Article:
Meet Sophie Bakalar, CEO of Fable

Tell us about yourself! How did you get started? What is and how did you come to create Fable?

Fable is a direct-to-consumer product innovation brand that solves real problems for pets and their people through thoughtful, functional designs. We believe thoughtful design enhances the important moments you share with your pets. Our products are modern and minimal, but we also take the time to focus on function-forward elements that make your life a little easier – including custom, one-of-a-kind hardware crafted to be more secure, easier to use, and sleeker than conventional premium pet products.

My brother, Jeremy Canade and I grew up in a household with many pets, and we have always been huge animal lovers which definitely served as a source of inspiration for the Fable brand. There weren’t many products that sparked our interest in the pet product space, and there hadn’t been anything introduced in some time so we took it as an opportunity to build a brand in the pet space and from there Fable was created.

What does a typical day in the life look like for you?

My days are so non-standard lately! I think I have a natural inclination to create routines, but I really try to take each week as it comes at the moment because work is so unpredictable. My only non-negotiable is that I get up well before I need to officially “start” my day, so that I can fit in a few things I really enjoy - a leisurely cup of coffee, a workout class, the crossword, etc.

What's the biggest lesson that you've learned in the past year?

I need more social interaction than I thought!

What are the biggest ways your own lived experience influences your opinion of start-ups?

I’m focused on consumer goods, both as a founder and as a venture capitalist, so my own behaviors and trend preferences as a consumer definitely impact my opinions, though I do try to separate out my own tastes as much as possible, especially as an investor, since it can create some unhealthy biases. In particular, the “fewer better things” movement is what attracted me to consumer goods in the first place. I was making a conscious shift in my personal life to buy less “stuff”, and to opt for secondhand or higher quality goods whenever possible, in an effort to be a more sustainable shopper. So I do tend to gravitate towards companies with that ethos; or those that are mindful of their impact on the environment generally.

We know that you're a Venture Partner at Collaborative Fund... what question do you wish every founder asked you (and every VC) on a first call?

“What types of businesses have you seen in this space lately?” I think this might be the biggest disconnect between early-stage founders and VCs, particularly investors like me who really specialize in a category. Often founders - especially those with companies that are pre-launch - don’t have as much insight into what’s going on in their own industry as a VC who is looking at the category from more of a bird’s eye view. While investors obviously can’t give specifics on other companies they’ve seen, they can help an early stage founder get a better sense of how competitive the landscape is and whether or not their idea is actually as unique as it may seem. There could be a dozen other nearly identical businesses that the investor just spoke to that month but if they’re all pre-launch, then a founder might not realize how crowded the space is. This happens more than you’d think, especially in consumer goods, since ideas seem to come in waves.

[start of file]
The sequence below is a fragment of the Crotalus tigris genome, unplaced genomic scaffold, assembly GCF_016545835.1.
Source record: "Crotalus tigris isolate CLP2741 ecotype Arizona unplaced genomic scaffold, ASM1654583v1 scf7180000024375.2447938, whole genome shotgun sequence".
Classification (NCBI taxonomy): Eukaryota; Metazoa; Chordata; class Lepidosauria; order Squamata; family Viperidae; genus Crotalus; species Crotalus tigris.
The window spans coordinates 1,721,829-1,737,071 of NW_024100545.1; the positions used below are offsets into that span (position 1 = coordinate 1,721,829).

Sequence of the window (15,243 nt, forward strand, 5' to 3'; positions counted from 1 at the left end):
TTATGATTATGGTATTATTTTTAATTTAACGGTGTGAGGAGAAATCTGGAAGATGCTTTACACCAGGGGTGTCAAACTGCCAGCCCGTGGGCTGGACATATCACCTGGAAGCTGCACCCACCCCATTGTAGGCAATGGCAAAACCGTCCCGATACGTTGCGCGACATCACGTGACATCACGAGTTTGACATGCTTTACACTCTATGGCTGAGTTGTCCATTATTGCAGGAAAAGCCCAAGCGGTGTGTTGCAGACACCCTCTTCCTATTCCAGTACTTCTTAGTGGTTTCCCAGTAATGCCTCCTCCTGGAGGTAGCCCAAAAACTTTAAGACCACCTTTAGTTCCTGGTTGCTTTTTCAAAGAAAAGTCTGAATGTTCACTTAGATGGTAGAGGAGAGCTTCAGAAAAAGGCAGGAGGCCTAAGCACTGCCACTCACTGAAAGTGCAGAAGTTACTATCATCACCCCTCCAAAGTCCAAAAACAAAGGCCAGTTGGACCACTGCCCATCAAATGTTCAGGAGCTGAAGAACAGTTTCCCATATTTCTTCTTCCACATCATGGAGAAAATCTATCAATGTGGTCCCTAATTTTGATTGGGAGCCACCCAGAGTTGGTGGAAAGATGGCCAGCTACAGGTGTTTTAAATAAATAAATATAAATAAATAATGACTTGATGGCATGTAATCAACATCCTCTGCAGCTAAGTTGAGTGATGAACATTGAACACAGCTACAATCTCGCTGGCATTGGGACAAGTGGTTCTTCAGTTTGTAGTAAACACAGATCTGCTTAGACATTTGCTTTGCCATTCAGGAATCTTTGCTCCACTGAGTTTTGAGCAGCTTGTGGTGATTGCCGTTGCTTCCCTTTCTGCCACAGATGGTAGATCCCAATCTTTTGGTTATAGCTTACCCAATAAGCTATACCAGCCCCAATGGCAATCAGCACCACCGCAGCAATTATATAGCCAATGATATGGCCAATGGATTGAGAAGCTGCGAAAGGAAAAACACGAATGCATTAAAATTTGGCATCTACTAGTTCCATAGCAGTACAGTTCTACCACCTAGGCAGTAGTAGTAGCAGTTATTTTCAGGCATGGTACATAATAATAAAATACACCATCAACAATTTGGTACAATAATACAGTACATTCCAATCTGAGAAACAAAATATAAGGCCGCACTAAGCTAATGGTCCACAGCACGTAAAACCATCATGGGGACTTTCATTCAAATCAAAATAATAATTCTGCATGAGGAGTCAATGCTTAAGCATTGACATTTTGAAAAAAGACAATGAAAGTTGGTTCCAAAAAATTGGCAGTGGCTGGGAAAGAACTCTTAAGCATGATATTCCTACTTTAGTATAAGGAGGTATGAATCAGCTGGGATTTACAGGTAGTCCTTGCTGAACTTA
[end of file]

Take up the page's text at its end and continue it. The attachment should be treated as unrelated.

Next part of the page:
What's the biggest transition or change that you have had to make since the beginning of the pandemic?

Not working set hours. I haven’t really worked standard hours since I started in VC/startups, but since the onset of the pandemic and our shift to working from home, I completely lost any distinction between day/evening and weekday/weekend. I actually find this arrangement works really well for me and gives me a lot more flexibility to fit in some non-work activities into my life, but I’m mindful that a lot of people really hate that (so I really lean on the “Schedule email” feature in Gmail!).

As you know – we think community is everything. How has your community helped you navigate your personal and/or professional life?

I’m so lucky to have a number of very tight-knit communities in my life. My close girlfriends (mostly from college) are there for me in every way - providing emotional support, celebrating wins, venting about losses, giving workout advice, trading life hacks, and even sharing our favorite new snack launches. We’re all in very different industries, but we also lean on each other a lot for unbiased professional advice.

And then the female founder and women in VC communities are really strong in New York. It’s a relatively small group, so most women in the industry know each other and everyone is really supportive. We all share a lot of resources, from vendor recommendations to investment opportunities.

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